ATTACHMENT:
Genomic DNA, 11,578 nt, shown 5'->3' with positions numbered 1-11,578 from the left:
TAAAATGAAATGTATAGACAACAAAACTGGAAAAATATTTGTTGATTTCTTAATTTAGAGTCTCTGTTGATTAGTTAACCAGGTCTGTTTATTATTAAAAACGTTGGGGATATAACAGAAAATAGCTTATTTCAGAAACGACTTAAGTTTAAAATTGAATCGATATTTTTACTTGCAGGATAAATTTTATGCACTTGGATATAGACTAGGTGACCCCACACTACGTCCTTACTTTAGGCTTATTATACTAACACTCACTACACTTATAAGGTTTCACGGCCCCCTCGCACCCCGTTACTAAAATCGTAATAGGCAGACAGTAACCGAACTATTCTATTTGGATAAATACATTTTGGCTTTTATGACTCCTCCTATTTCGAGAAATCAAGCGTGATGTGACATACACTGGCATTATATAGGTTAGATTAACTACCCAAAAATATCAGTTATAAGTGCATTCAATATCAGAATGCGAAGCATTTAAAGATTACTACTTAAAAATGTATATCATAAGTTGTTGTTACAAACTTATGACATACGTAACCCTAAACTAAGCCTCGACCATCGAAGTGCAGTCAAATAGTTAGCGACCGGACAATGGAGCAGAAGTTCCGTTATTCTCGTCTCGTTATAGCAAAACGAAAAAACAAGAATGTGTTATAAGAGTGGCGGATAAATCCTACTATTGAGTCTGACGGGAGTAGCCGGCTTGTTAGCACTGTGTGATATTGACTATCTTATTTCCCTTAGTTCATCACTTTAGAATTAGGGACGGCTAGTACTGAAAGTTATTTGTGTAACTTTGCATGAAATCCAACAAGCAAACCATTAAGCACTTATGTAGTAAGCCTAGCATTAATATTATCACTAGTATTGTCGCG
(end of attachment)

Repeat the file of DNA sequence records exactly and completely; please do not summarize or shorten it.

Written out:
Genomic DNA, 11,578 nt, shown 5'->3' with positions numbered 1-11,578 from the left:
TAAAATGAAATGTATAGACAACAAAACTGGAAAAATATTTGTTGATTTCTTAATTTAGAGTCTCTGTTGATTAGTTAACCAGGTCTGTTTATTATTAAAAACGTTGGGGATATAACAGAAAATAGCTTATTTCAGAAACGACTTAAGTTTAAAATTGAATCGATATTTTTACTTGCAGGATAAATTTTATGCACTTGGATATAGACTAGGTGACCCCACACTACGTCCTTACTTTAGGCTTATTATACTAACACTCACTACACTTATAAGGTTTCACGGCCCCCTCGCACCCCGTTACTAAAATCGTAATAGGCAGACAGTAACCGAACTATTCTATTTGGATAAATACATTTTGGCTTTTATGACTCCTCCTATTTCGAGAAATCAAGCGTGATGTGACATACACTGGCATTATATAGGTTAGATTAACTACCCAAAAATATCAGTTATAAGTGCATTCAATATCAGAATGCGAAGCATTTAAAGATTACTACTTAAAAATGTATATCATAAGTTGTTGTTACAAACTTATGACATACGTAACCCTAAACTAAGCCTCGACCATCGAAGTGCAGTCAAATAGTTAGCGACCGGACAATGGAGCAGAAGTTCCGTTATTCTCGTCTCGTTATAGCAAAACGAAAAAACAAGAATGTGTTATAAGAGTGGCGGATAAATCCTACTATTGAGTCTGACGGGAGTAGCCGGCTTGTTAGCACTGTGTGATATTGACTATCTTATTTCCCTTAGTTCATCACTTTAGAATTAGGGACGGCTAGTACTGAAAGTTATTTGTGTAACTTTGCATGAAATCCAACAAGCAAACCATTAAGCACTTATGTAGTAAGCCTAGCATTAATATTATCACTAGTATTGTCGCG